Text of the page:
By Lindsay Smith/Columnist
I met with two separate buyers over the past week and both showed different levels of knowledge and an understanding of how buying a home might happen.
The first buyer called about a home we have for sale and said they wanted to find a home prior to getting pre-approved, feeling they knew what they could afford. The second buyer called on the same property and shared that they had been to a lender and were fully pre-approved and ready to start the process. One thing they both shared, after a few inquiries, was they had little understanding about how the detailed process of buying a home worked. Let’s dig into that question for a better understanding.
Creating a timeline of gathering information when a buyer decides on purchasing a home is instrumental. Before a buyer walks through their first potential home, a checklist for gathering information
will help to streamline the process. Similar to a checklist a pilot would use prior to take off, it ensures that a smooth “flight” will get them from a dream to moving day. It would look something like this:
– Meet with a mortgage broker and/or lender and get fully pre-approved.
– Review your finances to determine access to enough funds for a down payment and closing costs. Also, determine what time frame you would like to move.
– Create and review a budget of your living expenses, adding to them a mortgage payment, property taxes, utilities and insurance.
– Research areas to determine which offer the amenities that best suite your lifestyle. Proximity to work, shopping, schools, entertainment and families (sometimes the further the better).
– Create a dream list. A list of dreams, wants, needs, must haves and deal breakers.
– Discuss level/levelling up.
– Research home styles and sizes to gather information on which ones are appealing.
– Have a frank discussion about the process of buying a home in a seller’s market.
The one buyer I met with who had been pre-approved had started the process, however, was left with so many questions about the ‘how to” process. The advice I would offer is to start by sitting down with a full time real estate broker. They can help guide you through the process and help create your checklist. I would approach the process with these steps.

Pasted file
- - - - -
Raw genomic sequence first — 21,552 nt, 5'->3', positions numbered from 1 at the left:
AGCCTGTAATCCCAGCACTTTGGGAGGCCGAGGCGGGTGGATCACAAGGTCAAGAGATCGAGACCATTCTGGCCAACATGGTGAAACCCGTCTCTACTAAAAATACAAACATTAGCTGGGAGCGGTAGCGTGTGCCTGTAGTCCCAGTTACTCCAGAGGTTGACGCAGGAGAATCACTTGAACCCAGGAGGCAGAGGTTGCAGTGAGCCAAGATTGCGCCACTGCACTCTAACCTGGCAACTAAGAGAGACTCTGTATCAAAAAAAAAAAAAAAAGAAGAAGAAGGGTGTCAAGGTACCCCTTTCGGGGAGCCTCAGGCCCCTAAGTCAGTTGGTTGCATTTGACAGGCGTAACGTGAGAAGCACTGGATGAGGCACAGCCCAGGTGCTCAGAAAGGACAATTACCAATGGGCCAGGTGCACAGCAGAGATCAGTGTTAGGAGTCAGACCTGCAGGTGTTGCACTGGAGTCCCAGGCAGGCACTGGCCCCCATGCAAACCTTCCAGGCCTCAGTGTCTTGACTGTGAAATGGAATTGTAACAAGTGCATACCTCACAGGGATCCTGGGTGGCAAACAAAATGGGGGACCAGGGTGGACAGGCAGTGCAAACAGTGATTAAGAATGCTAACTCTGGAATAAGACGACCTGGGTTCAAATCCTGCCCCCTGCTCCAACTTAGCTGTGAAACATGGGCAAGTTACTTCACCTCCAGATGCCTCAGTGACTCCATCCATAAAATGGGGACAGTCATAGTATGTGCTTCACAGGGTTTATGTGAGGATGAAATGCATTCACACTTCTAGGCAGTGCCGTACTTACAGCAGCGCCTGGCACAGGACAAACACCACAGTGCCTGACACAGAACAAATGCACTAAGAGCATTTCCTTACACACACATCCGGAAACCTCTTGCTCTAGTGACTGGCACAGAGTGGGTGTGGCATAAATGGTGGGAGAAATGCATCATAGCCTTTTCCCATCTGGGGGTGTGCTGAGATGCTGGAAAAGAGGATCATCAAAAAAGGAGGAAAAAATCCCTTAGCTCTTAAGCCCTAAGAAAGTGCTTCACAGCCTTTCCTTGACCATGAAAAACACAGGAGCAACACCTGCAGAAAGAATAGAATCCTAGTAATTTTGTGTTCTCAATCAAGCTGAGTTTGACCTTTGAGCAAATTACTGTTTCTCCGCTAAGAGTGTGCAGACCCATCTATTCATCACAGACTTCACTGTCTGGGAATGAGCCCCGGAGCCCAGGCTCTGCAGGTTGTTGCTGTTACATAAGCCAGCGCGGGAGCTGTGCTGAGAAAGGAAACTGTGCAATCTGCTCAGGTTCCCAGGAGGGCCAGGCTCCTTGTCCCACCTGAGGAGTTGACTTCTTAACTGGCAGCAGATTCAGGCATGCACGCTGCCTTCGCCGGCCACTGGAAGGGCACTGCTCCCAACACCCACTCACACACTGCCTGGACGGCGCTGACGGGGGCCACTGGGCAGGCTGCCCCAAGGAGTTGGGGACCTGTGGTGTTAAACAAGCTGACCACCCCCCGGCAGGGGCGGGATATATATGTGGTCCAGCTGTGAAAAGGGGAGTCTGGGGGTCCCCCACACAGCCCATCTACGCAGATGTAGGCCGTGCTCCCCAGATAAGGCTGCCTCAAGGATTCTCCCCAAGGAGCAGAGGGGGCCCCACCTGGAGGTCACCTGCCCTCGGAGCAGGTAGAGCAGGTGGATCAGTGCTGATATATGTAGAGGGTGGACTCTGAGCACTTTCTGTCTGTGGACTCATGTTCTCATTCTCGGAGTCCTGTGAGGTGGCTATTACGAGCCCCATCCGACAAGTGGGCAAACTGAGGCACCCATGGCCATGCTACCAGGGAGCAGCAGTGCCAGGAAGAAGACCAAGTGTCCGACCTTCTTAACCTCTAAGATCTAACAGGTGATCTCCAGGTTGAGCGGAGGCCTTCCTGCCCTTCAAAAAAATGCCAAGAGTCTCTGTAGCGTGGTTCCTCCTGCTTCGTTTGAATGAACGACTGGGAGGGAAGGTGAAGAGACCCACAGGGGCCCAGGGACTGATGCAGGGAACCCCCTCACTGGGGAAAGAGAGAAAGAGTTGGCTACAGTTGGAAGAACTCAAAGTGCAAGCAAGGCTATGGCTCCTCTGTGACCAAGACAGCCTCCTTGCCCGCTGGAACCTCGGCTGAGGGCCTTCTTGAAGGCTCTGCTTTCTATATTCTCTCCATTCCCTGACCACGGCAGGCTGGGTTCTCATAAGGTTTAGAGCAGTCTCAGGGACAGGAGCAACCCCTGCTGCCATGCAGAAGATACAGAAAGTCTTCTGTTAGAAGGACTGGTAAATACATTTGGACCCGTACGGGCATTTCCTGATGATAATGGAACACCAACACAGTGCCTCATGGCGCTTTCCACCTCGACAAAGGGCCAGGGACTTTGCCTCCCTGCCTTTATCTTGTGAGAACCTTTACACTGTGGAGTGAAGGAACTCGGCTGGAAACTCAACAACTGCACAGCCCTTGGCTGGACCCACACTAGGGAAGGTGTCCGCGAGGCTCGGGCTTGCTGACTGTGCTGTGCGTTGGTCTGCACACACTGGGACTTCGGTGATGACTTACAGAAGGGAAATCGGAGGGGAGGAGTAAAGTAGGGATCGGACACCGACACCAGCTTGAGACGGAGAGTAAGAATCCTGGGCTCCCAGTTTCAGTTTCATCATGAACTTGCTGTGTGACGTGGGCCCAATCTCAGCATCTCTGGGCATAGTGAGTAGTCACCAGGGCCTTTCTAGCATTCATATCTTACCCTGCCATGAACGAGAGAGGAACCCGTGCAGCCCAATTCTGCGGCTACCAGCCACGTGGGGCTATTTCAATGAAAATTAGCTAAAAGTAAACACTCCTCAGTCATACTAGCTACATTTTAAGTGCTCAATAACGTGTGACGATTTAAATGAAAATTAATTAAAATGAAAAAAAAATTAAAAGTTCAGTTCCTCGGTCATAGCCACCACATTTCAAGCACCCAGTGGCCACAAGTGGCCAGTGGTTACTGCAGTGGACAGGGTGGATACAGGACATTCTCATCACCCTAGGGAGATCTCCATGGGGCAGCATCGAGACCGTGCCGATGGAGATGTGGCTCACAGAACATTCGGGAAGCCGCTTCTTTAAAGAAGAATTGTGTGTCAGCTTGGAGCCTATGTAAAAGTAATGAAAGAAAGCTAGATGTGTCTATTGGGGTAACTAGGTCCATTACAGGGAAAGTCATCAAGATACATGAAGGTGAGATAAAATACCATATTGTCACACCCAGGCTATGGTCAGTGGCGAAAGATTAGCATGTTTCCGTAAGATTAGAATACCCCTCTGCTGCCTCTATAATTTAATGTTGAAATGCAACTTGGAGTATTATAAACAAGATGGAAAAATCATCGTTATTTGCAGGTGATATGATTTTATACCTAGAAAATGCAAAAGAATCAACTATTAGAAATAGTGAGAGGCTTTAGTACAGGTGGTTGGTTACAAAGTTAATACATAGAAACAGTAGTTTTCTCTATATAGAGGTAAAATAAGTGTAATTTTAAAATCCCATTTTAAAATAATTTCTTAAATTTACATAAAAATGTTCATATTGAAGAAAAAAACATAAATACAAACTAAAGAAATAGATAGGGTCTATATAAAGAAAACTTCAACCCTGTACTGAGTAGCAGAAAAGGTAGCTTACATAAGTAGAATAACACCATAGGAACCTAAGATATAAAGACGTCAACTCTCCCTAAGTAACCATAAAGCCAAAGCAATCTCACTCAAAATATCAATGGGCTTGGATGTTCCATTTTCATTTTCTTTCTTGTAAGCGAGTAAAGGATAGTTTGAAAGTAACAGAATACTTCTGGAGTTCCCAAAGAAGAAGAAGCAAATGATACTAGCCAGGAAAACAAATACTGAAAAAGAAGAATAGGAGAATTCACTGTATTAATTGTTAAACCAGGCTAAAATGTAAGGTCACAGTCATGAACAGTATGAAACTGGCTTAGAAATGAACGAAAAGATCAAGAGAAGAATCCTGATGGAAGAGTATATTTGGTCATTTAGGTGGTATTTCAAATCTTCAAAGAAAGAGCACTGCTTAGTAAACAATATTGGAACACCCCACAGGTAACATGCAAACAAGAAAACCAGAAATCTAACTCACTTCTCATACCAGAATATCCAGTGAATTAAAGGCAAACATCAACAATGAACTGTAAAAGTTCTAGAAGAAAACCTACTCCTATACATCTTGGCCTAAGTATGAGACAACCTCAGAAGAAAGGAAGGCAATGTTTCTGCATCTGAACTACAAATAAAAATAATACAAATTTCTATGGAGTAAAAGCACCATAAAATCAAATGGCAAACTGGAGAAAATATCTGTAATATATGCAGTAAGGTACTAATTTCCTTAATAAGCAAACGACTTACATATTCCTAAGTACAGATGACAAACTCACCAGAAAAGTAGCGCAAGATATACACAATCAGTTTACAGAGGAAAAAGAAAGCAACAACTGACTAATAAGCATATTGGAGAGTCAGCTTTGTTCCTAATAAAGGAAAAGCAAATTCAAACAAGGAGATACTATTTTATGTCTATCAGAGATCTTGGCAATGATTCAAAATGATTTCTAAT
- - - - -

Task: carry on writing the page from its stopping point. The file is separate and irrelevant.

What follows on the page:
1) Meet with the buyers and refer them to a mortgage broker to determine exactly what they qualify to buy. Next, go over a budget to determine if what the bank will lend is realistic. Many times, a lender will lend far more than a buyer can realistically afford. Budgeting paying a mortgage, utility bills, and insurance along with home repairs will be a new experience for a first time buyer.
2) Help buyers with their finances and do a line-by-line breakdown of the costs involved in purchasing. In Oshawa, the average detached home is $665,000. The minimum down payment would be $33,000. Land transfer tax and lawyer would be about $12,000. The cash needed to buy would be in the range of $45,000.
3) Determine the appealing areas, then look at the areas through a lens of affordability. In our area, Oshawa has the lowest average home prices, and inside the city, some areas will offer better value than others. This requires a “timmies double-double” and a road trip to feel out which areas feel right, offer the amenities you are looking for, and if you have children, which areas have the schools you feel comfortable having your kids attend.
4) Help create a dream list: a list of features you want, desire, must have and what you can live without. The clearer your vision the easier it will be to find a suitable home. Along with this, look at the many different styles of homes available and determine which ones you like best. Along with style, I find it important to consider the position of the home on the lot. You may be a sun lover and an east-facing rear yard would not be the best for “tanning.”
5) Level/ level up. What this means is dreaming a few years into the future. Once you have your wish list, it is best to do a little future planning. Buying a home that you will need to sell in a few years due to family changes can be expensive. I find it beneficial to vision where you will be a few years from today and see if it may be worthwhile stretching a bit to get features you will quickly outgrow causing a costly move. If you are newly married and are planning children, buying a one-bedroom condo might not be a perfect long term fit. A different strategy might be to research something with two bedrooms to allow your family to grow into a home rather than to outgrow the property.
Buying a home is similar to taking on a new, complex project. There are many moving parts. Mistakes can be costly, not just in money, but they can also cost you the dream home you have focused on.
Surrounding yourself with full time professionals, realtors, mortgage brokers, home inspectors and lawyers help you to avoid errors and they become your professional support group. Rather than putting the “cart in front of the horse,” a successful buying process begins with solid advice from a mortgage broker, and a competent realtor to be the “project manager” helping move you forward with confidence.
On a weekly basis, I see different buyers and sellers that are successful and some that end up with lessons learned. Ensure your circle of professionals are experienced and are as perfect a match as moving day is to champagne.
If you have any questions about the above information, or can see a real estate emergency on the horizon, I can be reached at email@example.com.
Keller Williams Energy Brokerage